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Senate rejects both parties’ budget plans

Pair of votes set up to push for compromise

By Mark Arsenault and Theo Emery
Globe Staff / March 10, 2011

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WASHINGTON — The Senate rejected a Republican-backed House budget with its deep spending cuts yesterday as well as a Democratic alternative with milder reductions amid warnings that a compromise may elude America’s leaders, despite their repeated pledges to work together.

The defeat of both bills was orchestrated by Senate leaders, who sought to illustrate the gulf between the parties’ ideologies over government priorities and deficit reduction. Now the battle over how much to cut and what to target shifts to behind-the-scenes negotiations.

The federal government has been operating on a series of stopgap budgets. If negotiations do not reach a compromise quickly, Congress must adopt another temporary patch to prevent government from shutting down after March 18.

“It seems we’re heading toward a shutdown,’’ said Stuart Kasdin, professor of public policy at George Washington University who was a manager at the Office of Management and Budget during the government shutdowns of the mid-1990s.

The large class of 87 freshman House Republicans, many of whom were empowered by the conservative Tea Party movement, find “it’s morally corrupt to compromise’’ on a core item such as spending cuts, he said.

That fundamental approach has hardened the rhetoric of Republicans and could shackle their negotiators. Democrats, too, have been put on notice that any compromise leading to more cuts would hurt the most vulnerable people in their districts and cost them at the ballot box. If the standoff is not resolved, a government shutdown would spawn unpredictable political consequences, according to specialists.

The two parties are already deflecting blame.

“If Republicans want to shut down the government because of their unreasonableness, I’ll take that debate to the American people,’’ said Senator John Kerry, Democrat of Massachusetts.

Senators from both parties called this week for the president to become more involved.

“We need leadership,’’ said Senator Scott Brown, a Massachusetts Republican. “The president needs to be engaged in these things; he needs to sit down at the table and come up with a compromise that shows true, real leadership in tackling these budget proposals.’’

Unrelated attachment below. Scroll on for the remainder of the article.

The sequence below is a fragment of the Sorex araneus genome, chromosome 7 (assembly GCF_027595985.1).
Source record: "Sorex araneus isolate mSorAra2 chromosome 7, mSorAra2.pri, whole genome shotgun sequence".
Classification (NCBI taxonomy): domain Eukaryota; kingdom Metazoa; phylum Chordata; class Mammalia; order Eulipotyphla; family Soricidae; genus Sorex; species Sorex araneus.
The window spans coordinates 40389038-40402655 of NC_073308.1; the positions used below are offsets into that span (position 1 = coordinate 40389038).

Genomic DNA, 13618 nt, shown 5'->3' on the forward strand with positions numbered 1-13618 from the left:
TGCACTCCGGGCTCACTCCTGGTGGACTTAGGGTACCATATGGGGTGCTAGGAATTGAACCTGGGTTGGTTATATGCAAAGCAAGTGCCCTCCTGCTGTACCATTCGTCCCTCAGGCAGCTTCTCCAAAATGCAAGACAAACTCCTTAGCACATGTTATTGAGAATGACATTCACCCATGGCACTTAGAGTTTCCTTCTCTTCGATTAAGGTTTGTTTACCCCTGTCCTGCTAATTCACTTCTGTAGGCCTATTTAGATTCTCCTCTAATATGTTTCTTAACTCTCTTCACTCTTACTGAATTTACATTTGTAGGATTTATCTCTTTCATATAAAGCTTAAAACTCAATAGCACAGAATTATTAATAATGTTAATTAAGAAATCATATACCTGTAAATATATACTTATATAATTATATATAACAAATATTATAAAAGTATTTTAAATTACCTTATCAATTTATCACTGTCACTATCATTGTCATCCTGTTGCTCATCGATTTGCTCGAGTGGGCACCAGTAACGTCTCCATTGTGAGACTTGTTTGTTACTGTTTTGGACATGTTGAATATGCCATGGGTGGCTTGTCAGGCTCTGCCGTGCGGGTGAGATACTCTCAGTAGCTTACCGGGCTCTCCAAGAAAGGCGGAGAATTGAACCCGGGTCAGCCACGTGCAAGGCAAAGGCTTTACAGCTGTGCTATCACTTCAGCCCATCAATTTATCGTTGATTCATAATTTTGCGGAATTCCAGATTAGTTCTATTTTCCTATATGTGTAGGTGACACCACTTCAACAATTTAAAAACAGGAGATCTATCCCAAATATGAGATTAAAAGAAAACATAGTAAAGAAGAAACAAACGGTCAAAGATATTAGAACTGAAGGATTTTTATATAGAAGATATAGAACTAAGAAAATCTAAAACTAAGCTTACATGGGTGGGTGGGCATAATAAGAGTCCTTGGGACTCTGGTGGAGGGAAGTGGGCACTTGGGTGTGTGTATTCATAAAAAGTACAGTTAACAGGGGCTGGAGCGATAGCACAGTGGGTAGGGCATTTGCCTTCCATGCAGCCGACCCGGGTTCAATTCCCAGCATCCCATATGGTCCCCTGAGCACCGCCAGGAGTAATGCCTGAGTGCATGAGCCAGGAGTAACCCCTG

Senate majority leader Harry Reid told reporters he speaks daily with the White House on the status of the budget. Vice President Joe Biden has been involved in some negotiations with congressional leaders.

Neither spending plan came close to the 60 Senate votes needed to move forward yesterday, but congressional leaders hope the exercise will spur negotiations. For moderates on both sides of the aisle, they were painful votes.

Brown voted for the House Republican plan, though he says he opposes many of the cuts. “I would have had different priorities,’’ Brown said. He said he hopes the votes will move Congress toward “a realistic and pragmatic compromise package that will contain smarter and more judicious spending reductions.’’

Left-leaning groups immediately pounced: Within an hour after the vote, the Democratic Senatorial Campaign Committee issued a statement blasting Brown for supporting a plan that it said would have kicked 2,900 Massachusetts children out of the early-learning program Head Start, slashed millions in federal block grants to Bay State cities and towns, and cut college grants to thousands of students.

The Republican plan fell with 44 in favor and 56 against. The Democratic alternative went down with 42 in favor and 58 against. Ten Senate Democrats, mostly centrists, crossed the aisle to oppose their party’s plan. Those Democrats, along with several Republican moderates, including Brown, could become the dealmakers in a compromise that bridges the two proposals, some analysts suggest.

House Republicans called for $57 billion more in cuts from domestic spending; Democrats sought about $5 billion. The gap in numbers, however, is only one part of what negotiators must overcome. Diverging philosophies on the role of government and the fact that the spending fight covers only a tiny slice of the overall budget complicate the discussions.

Republicans say the voters in November delivered a mandate to slash spending. “They did not get the message,’’ Senator John Cornyn of Texas, a Republican, said this week about Democrats. “They’re listening to their party leadership here in Washington and not listening to their own constituents.’’

Democrats say it is the GOP that is misreading the election. “These elections were all about jobs,’’ said Senator Sherrod Brown, an Ohio Democrat. “Our first mission is job growth, our second mission is deficit reduction — medium- and long-term deficit reduction, not cutting so that there are more teachers and police officers and firefighters and mental health counselors and librarians laid off.’’

The fight is over a budget to cover the rest of the fiscal year, to Sept. 30. House leaders are drawing up another short-term plan in case negotiations fail.

House Republicans will insist on at least $4 billion more in cuts if there is a two-week extension, said Representative Frank Guinta, a freshman Republican from New Hampshire.

The Senate’s inability to agree on a plan “is making a shutdown more of a reality,’’ he said.

After the current dispute, still to come is a larger battle over next year’s budget, and an upcoming vote to raise the amount the US government is legally allowed to borrow.

Mark Arsenault can be reached at marsenault@globe.com. Theo Emery can be reached at temeryy@glob.com